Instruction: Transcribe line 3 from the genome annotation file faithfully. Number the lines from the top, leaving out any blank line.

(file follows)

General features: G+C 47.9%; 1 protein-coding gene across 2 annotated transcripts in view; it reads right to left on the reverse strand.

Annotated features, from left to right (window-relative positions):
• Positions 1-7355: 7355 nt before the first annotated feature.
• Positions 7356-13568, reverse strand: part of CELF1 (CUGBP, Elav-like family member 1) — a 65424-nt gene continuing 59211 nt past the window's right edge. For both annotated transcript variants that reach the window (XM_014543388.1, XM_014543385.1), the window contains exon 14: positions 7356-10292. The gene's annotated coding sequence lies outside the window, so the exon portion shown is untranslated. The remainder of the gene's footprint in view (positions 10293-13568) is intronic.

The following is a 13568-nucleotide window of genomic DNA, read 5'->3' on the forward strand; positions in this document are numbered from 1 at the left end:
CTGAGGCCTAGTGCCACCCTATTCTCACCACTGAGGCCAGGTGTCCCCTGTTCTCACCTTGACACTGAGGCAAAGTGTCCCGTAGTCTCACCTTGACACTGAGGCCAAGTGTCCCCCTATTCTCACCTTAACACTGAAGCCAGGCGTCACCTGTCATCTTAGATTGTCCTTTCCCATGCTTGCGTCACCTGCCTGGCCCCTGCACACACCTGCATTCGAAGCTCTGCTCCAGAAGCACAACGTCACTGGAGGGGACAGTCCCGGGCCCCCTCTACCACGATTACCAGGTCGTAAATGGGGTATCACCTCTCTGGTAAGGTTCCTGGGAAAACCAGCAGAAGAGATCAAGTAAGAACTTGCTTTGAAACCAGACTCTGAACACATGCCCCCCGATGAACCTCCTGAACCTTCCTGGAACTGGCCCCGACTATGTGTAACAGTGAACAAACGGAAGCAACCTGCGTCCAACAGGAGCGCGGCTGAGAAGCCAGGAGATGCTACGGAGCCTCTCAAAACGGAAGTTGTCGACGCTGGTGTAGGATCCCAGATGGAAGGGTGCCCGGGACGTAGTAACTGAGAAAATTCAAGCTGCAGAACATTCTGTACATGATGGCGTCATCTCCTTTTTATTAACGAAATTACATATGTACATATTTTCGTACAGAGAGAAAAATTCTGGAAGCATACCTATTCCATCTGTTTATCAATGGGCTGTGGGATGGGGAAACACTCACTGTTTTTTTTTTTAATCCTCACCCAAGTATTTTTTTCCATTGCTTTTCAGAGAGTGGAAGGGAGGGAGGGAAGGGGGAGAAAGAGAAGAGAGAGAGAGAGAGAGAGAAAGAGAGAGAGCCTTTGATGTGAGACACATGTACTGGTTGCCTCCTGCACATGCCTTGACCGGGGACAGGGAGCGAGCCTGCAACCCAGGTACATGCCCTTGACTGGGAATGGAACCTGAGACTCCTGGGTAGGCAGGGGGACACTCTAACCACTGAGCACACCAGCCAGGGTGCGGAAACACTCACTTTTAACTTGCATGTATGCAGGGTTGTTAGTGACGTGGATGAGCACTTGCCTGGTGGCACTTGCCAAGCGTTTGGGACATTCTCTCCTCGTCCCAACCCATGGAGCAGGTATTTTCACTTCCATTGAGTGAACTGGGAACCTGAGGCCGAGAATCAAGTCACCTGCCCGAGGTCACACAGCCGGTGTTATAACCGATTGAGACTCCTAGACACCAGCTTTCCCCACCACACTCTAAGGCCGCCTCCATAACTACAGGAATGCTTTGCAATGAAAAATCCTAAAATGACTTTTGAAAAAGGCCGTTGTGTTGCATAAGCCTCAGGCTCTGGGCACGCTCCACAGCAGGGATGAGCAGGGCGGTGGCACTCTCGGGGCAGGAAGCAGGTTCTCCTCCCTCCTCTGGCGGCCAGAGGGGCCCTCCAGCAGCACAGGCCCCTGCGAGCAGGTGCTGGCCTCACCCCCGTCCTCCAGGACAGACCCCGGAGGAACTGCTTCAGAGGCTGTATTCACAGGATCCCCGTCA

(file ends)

• Positions 1-7355: 7355 nt before the first annotated feature.